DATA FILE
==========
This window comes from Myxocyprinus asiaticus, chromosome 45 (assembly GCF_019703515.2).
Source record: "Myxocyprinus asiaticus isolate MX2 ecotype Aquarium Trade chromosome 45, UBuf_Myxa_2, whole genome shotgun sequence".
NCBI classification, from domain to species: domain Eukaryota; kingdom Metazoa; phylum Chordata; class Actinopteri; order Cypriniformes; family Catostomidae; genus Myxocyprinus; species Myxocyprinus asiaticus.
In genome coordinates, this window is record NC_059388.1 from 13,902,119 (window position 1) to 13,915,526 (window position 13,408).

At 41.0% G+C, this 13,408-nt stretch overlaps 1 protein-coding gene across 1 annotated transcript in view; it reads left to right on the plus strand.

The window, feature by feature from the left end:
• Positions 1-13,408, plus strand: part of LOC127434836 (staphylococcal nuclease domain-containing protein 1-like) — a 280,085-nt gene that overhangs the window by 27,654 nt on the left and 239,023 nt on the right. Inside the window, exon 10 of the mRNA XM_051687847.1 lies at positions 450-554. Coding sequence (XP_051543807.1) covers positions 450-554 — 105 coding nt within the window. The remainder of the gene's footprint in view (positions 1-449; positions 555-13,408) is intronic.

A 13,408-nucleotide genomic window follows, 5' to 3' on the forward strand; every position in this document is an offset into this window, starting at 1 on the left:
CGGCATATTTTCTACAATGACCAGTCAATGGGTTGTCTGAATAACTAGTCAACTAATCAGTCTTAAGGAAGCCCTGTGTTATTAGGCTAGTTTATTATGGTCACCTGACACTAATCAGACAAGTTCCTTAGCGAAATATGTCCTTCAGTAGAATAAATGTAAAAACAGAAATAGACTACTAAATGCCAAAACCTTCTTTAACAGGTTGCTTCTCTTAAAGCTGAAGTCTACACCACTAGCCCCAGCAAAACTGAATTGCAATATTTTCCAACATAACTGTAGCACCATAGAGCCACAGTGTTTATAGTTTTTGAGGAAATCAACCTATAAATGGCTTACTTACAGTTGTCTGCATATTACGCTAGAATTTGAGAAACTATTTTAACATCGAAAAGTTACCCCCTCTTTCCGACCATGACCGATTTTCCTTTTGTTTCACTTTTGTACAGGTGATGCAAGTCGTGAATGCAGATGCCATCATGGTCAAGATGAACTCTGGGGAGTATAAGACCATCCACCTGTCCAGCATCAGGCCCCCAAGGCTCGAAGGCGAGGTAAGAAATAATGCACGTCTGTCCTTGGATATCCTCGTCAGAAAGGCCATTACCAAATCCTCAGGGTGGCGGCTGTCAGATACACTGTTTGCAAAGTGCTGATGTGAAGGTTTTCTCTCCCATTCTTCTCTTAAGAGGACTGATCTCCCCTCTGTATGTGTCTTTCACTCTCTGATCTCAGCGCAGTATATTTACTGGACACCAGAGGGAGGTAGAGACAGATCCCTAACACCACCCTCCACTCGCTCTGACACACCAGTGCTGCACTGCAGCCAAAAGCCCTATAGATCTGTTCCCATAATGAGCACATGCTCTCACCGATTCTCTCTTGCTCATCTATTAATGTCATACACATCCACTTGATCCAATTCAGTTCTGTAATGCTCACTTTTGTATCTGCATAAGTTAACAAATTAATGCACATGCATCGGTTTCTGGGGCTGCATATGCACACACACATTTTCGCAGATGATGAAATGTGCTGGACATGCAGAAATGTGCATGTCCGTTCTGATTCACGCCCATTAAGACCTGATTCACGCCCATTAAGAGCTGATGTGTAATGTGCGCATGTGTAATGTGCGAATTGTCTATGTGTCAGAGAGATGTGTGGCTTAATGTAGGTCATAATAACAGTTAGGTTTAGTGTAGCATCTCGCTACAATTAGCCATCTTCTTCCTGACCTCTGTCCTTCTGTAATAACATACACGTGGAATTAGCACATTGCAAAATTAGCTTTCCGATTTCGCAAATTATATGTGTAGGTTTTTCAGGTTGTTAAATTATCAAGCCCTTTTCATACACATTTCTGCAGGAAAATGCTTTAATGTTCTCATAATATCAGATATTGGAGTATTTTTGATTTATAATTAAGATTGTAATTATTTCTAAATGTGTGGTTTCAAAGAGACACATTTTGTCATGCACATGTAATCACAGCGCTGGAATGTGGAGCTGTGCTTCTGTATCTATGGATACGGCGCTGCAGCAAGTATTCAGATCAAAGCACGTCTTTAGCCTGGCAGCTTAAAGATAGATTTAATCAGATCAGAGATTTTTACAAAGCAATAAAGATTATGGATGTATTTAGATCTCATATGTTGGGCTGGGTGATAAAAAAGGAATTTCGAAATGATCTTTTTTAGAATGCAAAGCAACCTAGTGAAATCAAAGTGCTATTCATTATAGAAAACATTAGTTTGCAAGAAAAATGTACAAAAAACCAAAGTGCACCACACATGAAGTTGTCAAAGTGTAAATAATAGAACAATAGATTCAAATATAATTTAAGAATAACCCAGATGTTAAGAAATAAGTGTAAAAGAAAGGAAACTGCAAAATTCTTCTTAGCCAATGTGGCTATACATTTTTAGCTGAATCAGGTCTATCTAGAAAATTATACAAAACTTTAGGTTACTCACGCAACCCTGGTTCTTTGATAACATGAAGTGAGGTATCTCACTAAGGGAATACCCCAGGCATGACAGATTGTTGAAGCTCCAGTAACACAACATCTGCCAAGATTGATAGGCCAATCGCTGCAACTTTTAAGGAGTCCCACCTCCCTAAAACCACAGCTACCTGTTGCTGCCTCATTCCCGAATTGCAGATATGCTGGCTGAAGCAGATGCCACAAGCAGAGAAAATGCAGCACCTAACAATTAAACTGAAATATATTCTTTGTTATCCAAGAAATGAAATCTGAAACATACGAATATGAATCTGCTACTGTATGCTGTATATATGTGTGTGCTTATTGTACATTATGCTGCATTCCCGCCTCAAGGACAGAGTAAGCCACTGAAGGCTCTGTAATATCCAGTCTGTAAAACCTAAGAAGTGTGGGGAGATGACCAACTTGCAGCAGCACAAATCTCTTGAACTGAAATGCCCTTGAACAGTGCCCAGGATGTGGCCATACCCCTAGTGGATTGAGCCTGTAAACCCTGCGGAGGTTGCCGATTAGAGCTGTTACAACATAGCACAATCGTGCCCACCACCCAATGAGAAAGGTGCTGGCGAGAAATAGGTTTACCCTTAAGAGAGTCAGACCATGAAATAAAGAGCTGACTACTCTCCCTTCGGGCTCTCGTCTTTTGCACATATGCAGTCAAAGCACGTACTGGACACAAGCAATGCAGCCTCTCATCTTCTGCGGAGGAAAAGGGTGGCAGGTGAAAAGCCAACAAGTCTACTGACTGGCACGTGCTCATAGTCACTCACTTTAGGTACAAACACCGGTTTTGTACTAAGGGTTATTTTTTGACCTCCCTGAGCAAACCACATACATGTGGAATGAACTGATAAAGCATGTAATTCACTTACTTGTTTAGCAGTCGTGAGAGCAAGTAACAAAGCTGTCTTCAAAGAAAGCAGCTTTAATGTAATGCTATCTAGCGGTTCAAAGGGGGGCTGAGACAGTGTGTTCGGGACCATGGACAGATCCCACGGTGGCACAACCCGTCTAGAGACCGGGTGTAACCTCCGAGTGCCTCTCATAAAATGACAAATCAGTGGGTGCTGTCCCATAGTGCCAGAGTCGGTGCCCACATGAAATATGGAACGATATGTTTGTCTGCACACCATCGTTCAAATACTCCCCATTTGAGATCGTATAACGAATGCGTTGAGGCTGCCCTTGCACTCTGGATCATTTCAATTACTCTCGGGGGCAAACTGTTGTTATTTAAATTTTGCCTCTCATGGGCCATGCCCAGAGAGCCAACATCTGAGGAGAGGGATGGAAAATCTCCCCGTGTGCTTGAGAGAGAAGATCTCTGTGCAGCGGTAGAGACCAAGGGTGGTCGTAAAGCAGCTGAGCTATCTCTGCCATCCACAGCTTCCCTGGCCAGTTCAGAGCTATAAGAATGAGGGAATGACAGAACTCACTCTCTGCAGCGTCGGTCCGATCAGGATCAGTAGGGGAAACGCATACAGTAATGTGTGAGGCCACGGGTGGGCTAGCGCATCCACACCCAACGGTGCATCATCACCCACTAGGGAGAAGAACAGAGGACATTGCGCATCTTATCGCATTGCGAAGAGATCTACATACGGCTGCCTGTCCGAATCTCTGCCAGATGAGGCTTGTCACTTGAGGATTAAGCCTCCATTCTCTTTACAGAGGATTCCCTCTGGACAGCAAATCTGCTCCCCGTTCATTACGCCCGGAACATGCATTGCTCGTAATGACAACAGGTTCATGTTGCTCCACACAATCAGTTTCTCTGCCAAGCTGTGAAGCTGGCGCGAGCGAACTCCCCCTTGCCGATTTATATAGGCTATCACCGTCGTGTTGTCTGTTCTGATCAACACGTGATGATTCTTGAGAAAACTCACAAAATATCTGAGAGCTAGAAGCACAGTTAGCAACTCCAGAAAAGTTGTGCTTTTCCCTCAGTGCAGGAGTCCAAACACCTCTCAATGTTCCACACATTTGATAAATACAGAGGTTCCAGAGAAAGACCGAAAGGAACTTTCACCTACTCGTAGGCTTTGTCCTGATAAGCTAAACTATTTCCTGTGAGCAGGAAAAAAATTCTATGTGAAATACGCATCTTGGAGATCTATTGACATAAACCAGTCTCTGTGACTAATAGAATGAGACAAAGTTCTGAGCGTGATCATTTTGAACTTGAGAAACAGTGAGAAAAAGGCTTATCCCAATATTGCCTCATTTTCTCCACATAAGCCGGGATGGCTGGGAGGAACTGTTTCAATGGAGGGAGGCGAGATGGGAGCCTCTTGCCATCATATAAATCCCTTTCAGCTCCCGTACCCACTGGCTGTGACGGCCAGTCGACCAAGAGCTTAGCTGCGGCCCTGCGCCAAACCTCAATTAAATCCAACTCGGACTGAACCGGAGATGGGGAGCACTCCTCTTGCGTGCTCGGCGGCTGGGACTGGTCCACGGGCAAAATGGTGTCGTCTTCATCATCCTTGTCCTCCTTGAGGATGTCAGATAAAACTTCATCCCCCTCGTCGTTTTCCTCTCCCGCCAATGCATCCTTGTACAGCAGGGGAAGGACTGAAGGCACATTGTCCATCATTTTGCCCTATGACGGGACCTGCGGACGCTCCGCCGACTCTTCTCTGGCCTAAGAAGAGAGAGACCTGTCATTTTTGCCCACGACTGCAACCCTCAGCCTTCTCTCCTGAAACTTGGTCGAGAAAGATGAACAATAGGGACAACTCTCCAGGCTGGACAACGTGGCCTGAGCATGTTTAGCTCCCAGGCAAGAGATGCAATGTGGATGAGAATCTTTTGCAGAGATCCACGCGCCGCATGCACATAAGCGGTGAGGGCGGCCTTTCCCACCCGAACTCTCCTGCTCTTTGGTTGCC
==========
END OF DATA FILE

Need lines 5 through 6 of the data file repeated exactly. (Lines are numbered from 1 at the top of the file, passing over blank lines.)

At 41.0% G+C, this 13,408-nt stretch overlaps 1 protein-coding gene across 1 annotated transcript in view; it reads left to right on the plus strand.

The window, feature by feature from the left end: